Nationalism prevailed over religion in erstwhile East Pakistan

Dr. Ravi Chaturvedi

The author was in Czechoslovakia as an UNESCO scholar in 1967-68 at Czechoslovak Academy of Sciences. The friendly people, culturally-rich country, delicious cuisines, pilsner beer, beautiful girls and the sports-oriented nation made my year-long stay there memorable. Living on hill-top in Strahov hostel in the capital city of Prague (in Czech language Praha) made spring heart-warming. My cup of pleasant memories was full to the brim when on the night of August 20-21, 1968 my sound sleep was shattered by bullets flying by my 12th floor hostel room window. Initially, it appeared like fireworks. It took me few moments to realize the gravity of situation. In reality, Czechoslovakia was invaded by The Warsaw Pact forces fearing anti-communist coup in the country. It marked the abrupt end of historically acclaimed “Spring of Prague”. For the author, the outcome of this event was a historical lesson. It led to the Revolutions of 1989, and ultimate dissolution of the Soviet Union in 1991. In final analysis, nationalism prevailed over communism. It is a prologue to the main story of my article. 

Since September 11 was death anniversary of Mohammad Ali Jinnah, it calls to highlight his pivotal role in the making of Bangladesh. Even though, Jinnah managed to carve out a separate nation for the Indian Muslims as West and East Pakistan on August 14, 1947, it took around 24 years for actual division of Pakistan with the emergence of a new nation – Bangladesh. It brought back my Czechoslovak memories of 1968 – nationalism prevailed over religion.  

Jinnah came to Dhaka in 1948 and at a civic reception at Race Course ground, he declared that only Urdu embodied the spirit of a Muslim nation and would remain as the state language. He went on to label those who disagreed with his views as “enemies of Pakistan”. Jinnah repeated his sermons at Curzon Hall of the University of Dhaka later. The last nail in the coffin was his radio broadcast that “Urdu-only” policy in Pakistan. His assertion did not go down well with the Muslim Bengalis who supported his religion-based two-nation theory. It added fuel to the fire and a mass movement was launched against the imposition of Urdu on Bangala speaking people of erstwhile East Pakistan.

Sarwar Jahan Chowdhary, a Dhaka-dwelling historian hit the nail on the head, “The elite of East Pakistan spoke Urdu even before 1947. Even Huseyn Shaheed Suhrawardy, then Chief Minister of East Bengal (now Bangladesh) knew and spoke Bangla. However, the common people of East Pakistan were deeply attached to their mother tongue and native culture that made them reject the decision of Jinnah. Although they supported the cause of Jinnah and his All-India Muslim League for separate nation, they were not ready to compromise on their culture and language.”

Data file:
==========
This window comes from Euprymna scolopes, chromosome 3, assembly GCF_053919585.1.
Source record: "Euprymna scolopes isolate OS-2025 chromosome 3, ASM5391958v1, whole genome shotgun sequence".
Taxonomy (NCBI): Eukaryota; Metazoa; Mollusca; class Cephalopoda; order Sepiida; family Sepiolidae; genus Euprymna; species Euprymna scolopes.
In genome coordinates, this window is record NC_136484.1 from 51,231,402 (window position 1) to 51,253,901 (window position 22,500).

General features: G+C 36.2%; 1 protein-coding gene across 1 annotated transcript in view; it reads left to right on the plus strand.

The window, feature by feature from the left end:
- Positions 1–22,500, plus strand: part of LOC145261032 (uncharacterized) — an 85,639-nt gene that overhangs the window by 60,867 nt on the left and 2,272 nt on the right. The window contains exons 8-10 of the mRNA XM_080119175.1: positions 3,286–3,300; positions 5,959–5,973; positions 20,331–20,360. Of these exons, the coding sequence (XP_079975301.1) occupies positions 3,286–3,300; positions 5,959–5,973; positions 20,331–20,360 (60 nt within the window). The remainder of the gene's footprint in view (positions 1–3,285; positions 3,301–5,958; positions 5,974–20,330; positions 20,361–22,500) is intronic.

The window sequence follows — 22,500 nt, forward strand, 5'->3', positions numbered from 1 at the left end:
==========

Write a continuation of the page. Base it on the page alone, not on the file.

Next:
It is a common knowledge that the supporters of Bengali opposed Urdu even before the creation of Pakistan. In the 1937 All India Muslim League Conference at Lucknow, delegates from Bengal rejected the idea of making Urdu the lingua franca of Muslim India. However, they were assured by both Jinnah and Liaquat Ali Khan (second in command after Jinnah and first Prime Minister of Pakistan) that their interest would be protected as and when they attain a separate nation for Muslims. Alas! It was not to be!

Jinnah’s imposition of Urdu in East Pakistan led to large scale protests and Dhaka University became the bastion of pro-Bangla protestors. Nevertheless, peaceful protagonists of their lingua franca were suddenly fired upon by the Pakistani rangers, killing many. The site of massacre was around Dhaka Medical College and Ramna Park. To commemorate the die-hard lovers of Bangla, the Shaheed Minar was built. The monument stood until the Bangladesh Liberation war in 1971 when it was demolished by Pakistani forces during ‘Operation Searchlight’. The columns were destroyed during the fighting. The Pakistani Army crushed the minar and placed over the rubble a signboard reading “Mosque”. After Bangladesh came into existence, Shaheed Minar was rebuilt.

In East Pakistan, A.K. Fazlul Huq was the most charismatic leader, even more than Jinnah himself. Although his support for Pakistan movement was genuine, he did not tolerate Jinnah’s unfair interference in Bengal politics. While he was one of the key movers of the 1940 Lahore Resolution for Muslim homeland, he was expelled from the All-India Muslim League in 1941. This came as a big blow to Bengalis. They refused to accept the dictates from Jinnah and his coterie.  Jinnah preferred to promote and project non-Bengali loyalists in his party. It led to the resignation of Fazlul Huq from the Muslim League and he remained in political exile for more than a decade. It may be recalled that  Haq was Mayor of Calcutta (1935), Chief Minister of undivided Bengal (1937-1943) and East Bengal (1954).

The Bangla language movement epitomises the spirit of Bangladeshi nationalism. Conversely, Jinnah’s whimsical views on Urdu coupled with step-motherly treatment of Bengali leaders and people created sense of alienation and sowed seeds of disintegration of Pakistan. The rest is history. 

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